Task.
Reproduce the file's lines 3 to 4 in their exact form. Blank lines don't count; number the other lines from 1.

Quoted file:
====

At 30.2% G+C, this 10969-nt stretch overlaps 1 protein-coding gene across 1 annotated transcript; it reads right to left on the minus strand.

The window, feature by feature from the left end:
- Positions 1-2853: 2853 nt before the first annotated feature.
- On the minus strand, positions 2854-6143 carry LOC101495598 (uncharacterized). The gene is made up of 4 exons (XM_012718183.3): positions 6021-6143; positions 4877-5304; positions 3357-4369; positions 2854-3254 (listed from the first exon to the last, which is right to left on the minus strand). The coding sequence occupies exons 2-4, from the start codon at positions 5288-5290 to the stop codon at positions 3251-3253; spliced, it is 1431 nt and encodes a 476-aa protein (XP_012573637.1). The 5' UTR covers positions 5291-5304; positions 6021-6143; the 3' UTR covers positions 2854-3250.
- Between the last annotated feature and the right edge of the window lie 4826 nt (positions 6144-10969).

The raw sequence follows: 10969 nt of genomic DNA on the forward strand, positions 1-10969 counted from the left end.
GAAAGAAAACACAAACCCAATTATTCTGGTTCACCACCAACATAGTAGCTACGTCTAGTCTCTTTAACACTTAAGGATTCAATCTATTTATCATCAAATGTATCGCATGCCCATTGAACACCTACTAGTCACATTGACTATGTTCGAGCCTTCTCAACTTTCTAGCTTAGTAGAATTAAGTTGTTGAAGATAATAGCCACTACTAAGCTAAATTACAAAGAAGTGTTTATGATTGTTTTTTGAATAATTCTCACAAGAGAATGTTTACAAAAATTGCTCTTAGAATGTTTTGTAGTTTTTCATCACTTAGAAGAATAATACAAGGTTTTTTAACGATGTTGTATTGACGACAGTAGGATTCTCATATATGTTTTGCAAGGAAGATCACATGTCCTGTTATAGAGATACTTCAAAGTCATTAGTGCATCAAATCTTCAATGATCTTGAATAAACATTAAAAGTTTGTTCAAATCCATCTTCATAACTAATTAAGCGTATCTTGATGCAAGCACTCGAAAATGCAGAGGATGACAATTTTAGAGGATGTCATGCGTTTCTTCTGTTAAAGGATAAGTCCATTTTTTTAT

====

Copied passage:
- Positions 1-2853: 2853 nt before the first annotated feature.
- On the minus strand, positions 2854-6143 carry LOC101495598 (uncharacterized). The gene is made up of 4 exons (XM_012718183.3): positions 6021-6143; positions 4877-5304; positions 3357-4369; positions 2854-3254 (listed from the first exon to the last, which is right to left on the minus strand). The coding sequence occupies exons 2-4, from the start codon at positions 5288-5290 to the stop codon at positions 3251-3253; spliced, it is 1431 nt and encodes a 476-aa protein (XP_012573637.1). The 5' UTR covers positions 5291-5304; positions 6021-6143; the 3' UTR covers positions 2854-3250.